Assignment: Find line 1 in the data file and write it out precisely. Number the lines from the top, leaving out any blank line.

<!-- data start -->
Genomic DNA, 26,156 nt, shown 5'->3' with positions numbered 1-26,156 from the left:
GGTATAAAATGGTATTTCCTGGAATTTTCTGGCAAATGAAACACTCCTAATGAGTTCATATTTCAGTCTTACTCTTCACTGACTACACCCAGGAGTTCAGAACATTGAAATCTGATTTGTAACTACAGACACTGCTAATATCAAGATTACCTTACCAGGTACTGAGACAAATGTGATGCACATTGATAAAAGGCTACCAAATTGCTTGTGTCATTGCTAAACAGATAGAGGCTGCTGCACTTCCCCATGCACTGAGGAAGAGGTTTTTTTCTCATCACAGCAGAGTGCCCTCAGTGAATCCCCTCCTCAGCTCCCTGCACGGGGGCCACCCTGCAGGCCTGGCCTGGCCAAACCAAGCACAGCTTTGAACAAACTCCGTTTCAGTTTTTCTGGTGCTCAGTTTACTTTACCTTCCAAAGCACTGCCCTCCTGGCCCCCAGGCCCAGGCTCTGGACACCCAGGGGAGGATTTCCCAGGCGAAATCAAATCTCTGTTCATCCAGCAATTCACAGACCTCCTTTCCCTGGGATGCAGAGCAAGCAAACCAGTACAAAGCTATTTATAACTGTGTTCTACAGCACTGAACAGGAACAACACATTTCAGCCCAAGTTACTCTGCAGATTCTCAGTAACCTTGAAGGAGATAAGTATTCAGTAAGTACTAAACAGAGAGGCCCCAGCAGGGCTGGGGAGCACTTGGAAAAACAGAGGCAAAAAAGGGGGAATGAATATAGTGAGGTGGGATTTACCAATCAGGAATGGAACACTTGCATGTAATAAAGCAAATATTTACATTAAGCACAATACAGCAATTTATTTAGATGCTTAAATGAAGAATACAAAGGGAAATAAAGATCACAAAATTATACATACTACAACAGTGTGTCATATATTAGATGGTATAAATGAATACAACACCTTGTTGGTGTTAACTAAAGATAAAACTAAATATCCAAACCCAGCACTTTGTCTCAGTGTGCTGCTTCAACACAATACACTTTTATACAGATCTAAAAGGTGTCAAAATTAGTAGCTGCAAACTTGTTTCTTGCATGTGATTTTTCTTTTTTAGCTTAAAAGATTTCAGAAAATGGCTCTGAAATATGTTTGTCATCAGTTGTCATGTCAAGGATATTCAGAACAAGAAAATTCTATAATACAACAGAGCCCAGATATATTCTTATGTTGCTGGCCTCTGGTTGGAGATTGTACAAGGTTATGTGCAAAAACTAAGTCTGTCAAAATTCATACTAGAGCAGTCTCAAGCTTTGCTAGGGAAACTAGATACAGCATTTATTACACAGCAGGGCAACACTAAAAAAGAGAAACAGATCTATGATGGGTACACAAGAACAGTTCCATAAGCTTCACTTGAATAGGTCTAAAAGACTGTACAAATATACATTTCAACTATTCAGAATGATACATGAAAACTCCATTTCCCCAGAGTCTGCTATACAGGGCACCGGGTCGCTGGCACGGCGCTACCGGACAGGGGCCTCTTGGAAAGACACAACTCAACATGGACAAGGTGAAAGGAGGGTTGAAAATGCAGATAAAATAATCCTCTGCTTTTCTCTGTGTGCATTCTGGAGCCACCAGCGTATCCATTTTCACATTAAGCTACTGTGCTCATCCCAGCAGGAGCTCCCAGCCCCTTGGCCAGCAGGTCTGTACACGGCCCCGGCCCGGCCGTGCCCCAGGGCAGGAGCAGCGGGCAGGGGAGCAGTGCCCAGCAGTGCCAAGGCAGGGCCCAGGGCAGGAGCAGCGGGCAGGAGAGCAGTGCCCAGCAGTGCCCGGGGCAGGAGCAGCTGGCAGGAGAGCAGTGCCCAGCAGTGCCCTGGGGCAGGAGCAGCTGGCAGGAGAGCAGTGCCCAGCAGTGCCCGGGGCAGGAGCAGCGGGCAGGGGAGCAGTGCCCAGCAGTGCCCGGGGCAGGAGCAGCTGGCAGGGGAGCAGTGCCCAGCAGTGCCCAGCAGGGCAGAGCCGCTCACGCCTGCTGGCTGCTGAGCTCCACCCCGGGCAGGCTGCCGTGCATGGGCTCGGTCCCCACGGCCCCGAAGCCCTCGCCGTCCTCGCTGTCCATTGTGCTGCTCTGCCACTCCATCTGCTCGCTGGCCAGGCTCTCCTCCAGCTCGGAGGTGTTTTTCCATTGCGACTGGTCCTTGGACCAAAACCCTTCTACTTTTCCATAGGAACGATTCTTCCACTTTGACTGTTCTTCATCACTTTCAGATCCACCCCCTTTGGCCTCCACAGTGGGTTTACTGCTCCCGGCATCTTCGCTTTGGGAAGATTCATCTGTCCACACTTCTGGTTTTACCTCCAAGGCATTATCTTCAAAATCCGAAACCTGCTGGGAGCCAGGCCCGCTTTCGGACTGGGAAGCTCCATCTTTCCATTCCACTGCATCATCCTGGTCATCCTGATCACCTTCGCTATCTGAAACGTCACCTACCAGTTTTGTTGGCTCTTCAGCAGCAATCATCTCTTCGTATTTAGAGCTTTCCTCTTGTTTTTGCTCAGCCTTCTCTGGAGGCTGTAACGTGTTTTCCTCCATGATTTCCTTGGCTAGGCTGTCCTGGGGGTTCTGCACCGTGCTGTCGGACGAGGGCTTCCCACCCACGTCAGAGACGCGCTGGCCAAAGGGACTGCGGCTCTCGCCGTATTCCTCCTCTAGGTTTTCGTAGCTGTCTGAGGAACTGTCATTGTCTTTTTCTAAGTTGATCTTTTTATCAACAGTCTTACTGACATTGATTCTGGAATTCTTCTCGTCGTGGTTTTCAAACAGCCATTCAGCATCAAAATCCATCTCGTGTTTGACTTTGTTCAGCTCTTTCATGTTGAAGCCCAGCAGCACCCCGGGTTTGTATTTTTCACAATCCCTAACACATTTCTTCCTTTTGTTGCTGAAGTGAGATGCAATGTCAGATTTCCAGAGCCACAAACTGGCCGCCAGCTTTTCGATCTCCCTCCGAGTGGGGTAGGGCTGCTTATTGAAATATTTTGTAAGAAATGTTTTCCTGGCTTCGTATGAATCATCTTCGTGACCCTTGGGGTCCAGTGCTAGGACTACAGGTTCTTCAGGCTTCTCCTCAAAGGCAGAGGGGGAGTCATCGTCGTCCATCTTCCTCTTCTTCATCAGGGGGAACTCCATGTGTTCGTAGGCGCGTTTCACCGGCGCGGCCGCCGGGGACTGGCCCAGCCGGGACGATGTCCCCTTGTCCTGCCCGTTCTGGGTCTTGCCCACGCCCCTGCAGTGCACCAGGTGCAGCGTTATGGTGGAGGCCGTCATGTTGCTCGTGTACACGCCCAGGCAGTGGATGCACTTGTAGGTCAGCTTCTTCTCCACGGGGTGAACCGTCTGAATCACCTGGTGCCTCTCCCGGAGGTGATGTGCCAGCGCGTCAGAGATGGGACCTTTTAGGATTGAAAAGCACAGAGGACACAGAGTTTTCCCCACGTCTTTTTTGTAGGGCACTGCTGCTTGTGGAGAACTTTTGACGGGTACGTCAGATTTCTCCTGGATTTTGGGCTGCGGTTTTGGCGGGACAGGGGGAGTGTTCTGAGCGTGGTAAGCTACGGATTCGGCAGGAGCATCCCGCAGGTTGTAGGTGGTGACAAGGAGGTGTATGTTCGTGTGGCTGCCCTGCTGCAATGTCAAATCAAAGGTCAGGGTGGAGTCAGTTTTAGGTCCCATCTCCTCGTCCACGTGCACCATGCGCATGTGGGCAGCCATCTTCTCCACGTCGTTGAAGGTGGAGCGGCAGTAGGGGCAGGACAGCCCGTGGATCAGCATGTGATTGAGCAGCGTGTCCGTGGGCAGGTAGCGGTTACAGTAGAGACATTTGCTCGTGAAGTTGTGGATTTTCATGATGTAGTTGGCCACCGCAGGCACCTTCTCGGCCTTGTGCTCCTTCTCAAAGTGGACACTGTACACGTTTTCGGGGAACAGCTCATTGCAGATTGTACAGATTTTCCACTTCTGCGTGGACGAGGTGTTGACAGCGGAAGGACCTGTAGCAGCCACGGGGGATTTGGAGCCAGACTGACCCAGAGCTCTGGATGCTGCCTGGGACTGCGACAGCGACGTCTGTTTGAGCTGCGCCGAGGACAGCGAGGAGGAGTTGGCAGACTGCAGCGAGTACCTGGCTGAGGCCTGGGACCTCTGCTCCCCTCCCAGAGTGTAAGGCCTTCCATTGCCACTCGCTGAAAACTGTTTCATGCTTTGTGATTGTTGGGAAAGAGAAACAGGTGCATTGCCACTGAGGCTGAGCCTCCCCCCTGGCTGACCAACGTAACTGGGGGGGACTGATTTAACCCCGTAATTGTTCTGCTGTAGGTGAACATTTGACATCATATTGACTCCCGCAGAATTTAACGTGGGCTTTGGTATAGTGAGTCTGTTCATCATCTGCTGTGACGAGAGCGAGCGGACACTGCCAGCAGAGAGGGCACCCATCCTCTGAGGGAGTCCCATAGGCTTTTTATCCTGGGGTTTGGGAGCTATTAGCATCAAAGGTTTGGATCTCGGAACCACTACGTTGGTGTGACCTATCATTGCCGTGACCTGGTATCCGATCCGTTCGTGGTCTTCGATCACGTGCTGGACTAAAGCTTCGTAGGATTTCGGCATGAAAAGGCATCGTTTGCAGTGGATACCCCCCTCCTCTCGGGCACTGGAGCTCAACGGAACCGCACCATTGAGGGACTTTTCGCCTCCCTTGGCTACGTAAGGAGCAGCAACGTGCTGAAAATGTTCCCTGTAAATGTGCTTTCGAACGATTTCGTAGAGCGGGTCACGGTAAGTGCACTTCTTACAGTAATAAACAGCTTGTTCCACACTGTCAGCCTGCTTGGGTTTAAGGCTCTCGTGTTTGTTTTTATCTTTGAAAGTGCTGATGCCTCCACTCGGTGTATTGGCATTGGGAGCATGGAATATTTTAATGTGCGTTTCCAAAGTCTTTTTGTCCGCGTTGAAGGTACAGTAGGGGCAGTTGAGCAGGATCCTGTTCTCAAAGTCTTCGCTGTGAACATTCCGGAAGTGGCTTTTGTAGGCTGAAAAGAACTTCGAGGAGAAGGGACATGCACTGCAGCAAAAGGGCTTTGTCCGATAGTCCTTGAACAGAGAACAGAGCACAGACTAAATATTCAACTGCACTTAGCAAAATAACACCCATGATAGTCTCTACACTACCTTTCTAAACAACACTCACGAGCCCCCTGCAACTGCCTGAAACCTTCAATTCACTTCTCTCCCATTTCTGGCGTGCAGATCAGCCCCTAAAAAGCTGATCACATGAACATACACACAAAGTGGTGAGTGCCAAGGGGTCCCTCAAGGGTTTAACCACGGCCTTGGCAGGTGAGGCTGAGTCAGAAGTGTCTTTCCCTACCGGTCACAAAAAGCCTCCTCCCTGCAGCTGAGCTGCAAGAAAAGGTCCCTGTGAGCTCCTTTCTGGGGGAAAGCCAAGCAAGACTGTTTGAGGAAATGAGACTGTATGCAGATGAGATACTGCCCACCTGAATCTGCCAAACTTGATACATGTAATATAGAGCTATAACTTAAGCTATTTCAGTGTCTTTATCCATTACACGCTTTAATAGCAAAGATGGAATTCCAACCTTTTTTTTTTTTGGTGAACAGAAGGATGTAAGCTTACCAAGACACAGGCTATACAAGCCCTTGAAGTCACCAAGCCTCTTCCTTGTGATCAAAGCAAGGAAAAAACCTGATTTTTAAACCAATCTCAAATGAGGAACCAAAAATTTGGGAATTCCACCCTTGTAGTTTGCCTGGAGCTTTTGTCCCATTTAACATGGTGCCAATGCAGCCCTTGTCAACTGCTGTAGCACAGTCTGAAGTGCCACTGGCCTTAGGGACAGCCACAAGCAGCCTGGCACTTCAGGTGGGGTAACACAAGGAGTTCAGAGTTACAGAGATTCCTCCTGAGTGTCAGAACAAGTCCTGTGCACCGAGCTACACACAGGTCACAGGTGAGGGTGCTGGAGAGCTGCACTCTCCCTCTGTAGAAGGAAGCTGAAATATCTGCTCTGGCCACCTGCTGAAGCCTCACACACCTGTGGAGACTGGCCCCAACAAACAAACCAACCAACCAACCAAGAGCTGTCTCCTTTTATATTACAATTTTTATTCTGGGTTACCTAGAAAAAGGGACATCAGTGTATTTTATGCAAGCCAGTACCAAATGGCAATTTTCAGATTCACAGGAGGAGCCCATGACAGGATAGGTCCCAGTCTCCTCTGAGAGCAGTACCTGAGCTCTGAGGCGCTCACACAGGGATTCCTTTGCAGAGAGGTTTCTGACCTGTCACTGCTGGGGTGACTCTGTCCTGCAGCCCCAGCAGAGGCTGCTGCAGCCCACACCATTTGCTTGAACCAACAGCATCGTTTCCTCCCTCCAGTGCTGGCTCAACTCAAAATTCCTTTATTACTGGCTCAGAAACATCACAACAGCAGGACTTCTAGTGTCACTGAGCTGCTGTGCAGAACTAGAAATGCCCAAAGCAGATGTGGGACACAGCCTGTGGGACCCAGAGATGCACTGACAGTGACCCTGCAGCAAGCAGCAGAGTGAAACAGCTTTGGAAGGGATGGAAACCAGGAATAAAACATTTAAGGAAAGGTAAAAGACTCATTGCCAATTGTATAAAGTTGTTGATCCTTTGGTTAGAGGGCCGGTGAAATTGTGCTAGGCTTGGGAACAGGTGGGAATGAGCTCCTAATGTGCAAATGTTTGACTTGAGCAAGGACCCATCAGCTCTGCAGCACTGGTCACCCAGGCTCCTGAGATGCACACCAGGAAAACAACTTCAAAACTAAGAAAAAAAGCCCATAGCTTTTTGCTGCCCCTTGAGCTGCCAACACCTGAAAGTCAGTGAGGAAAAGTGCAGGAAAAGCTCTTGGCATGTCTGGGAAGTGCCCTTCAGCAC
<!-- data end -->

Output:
Genomic DNA, 26,156 nt, shown 5'->3' with positions numbered 1-26,156 from the left: